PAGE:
The Why and How to Disinherit a Child

The saying goes we choose our friends not our family. I have had clients who specifically wanted to disinherit one of their adult children. Why even consider such a drastic measure? The reasons why a child is disinherited are unique. Reasons for cutting out a child can range from hate, abandonment, and addictions. Other reasons for disinheritance are to provide for the child that needs it the most or deserve it the most.

The disinheritance of a child is not to be taken lightly because it can be an intensely emotional step on both sides. Parents who make a will disinheriting a child may feel guilty about it for the rest of their lives. A child who does not find out about being disinherited until after the parent's death may be devastated to learn of the parent's rejection.

Attorneys we spoke to encourage family members to reconcile their differences or explain their rationale of intentionally leaving and adult child out of their estate plan. This way the child that receives nothing will know the reason why. Too often the disinheritance can cause problems between siblings for years to come.

In some states the law presumes you would want your child to inherit from your estate, so to overcome that presumption, your will must show you did not unintentionally overlook your child and were not operating under a mistake when you omitted your child from your will. For this reason, to effectively disinherit a child, you must specifically mention the child in your will and use language to indicate you have intentionally failed to make any provision for that child. If you fail to mention your child in your will, the state may award the child his intestate share of your estate as if you died without a will.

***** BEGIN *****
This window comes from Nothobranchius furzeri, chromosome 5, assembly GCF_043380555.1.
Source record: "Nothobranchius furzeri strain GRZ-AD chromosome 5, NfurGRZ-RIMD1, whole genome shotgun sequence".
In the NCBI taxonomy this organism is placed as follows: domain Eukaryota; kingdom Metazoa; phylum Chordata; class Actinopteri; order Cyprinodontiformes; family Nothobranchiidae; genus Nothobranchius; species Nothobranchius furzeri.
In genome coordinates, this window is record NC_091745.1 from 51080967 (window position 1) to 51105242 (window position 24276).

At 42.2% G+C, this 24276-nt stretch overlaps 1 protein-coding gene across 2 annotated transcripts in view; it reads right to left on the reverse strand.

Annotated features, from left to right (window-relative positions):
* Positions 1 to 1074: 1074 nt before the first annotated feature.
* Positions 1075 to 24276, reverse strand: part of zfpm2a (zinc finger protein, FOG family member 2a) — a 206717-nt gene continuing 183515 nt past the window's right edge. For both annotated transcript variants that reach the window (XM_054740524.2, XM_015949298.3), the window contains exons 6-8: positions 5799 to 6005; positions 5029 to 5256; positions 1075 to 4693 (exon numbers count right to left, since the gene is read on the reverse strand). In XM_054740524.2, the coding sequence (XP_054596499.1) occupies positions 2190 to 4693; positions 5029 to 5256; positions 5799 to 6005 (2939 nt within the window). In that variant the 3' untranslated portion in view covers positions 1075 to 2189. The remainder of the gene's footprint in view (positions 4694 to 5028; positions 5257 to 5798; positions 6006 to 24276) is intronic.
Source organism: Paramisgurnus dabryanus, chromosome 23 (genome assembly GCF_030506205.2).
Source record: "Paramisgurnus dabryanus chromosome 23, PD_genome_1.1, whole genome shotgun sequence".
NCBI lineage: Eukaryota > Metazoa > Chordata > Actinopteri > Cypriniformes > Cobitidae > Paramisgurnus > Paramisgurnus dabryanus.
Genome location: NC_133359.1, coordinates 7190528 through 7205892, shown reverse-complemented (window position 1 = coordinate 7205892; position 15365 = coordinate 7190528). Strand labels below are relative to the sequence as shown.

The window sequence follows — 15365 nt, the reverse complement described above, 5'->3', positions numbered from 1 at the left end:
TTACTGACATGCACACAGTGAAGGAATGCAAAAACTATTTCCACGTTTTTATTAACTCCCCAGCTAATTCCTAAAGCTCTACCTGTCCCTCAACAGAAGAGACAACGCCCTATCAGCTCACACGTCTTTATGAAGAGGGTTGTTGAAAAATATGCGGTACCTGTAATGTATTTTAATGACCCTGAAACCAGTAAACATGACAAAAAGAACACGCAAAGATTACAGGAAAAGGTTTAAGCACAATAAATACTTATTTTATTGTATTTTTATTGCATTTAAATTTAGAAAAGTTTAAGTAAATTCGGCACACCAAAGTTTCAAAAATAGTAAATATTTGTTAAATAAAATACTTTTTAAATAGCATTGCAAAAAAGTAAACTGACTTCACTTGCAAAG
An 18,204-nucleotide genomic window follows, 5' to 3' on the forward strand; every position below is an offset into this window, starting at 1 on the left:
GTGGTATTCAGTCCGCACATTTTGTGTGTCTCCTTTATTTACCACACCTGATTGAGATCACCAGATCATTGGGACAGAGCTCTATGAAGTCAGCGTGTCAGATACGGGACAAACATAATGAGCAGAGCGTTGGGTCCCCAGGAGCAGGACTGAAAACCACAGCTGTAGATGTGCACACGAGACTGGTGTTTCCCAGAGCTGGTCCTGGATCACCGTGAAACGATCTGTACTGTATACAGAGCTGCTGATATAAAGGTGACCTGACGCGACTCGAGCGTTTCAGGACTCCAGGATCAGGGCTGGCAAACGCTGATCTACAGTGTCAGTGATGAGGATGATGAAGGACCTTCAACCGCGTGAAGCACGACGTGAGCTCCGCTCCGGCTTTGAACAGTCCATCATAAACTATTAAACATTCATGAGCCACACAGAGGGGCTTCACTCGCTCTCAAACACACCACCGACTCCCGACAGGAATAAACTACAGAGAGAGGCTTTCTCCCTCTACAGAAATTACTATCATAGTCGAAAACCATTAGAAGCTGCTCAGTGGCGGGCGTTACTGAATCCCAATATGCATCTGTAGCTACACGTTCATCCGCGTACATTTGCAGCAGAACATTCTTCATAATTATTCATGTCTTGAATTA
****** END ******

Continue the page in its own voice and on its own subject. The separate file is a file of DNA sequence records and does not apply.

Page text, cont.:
To the extent an heir can be disinherited under state laws, sample disinheritance language for a will is: I have intentionally failed to provide for my daughter, Jane. Be sure to mention each of your children by name in your will, even if you include language to disinherit one of them. Only a lawyer licensed in your state can advise on the language necessary to make your will or trust provisions enforceable. A common misconception is that the legal way to disinherit someone is to leave the sum of one dollar or some other nominal amount to the heir in your will. Leaving your child one dollar does not prevent him from contesting a will. Whatever language you include in your will, you cannot prevent an heir from filing a lawsuit against your estate. Any person who has standing and states a claim can contest a will.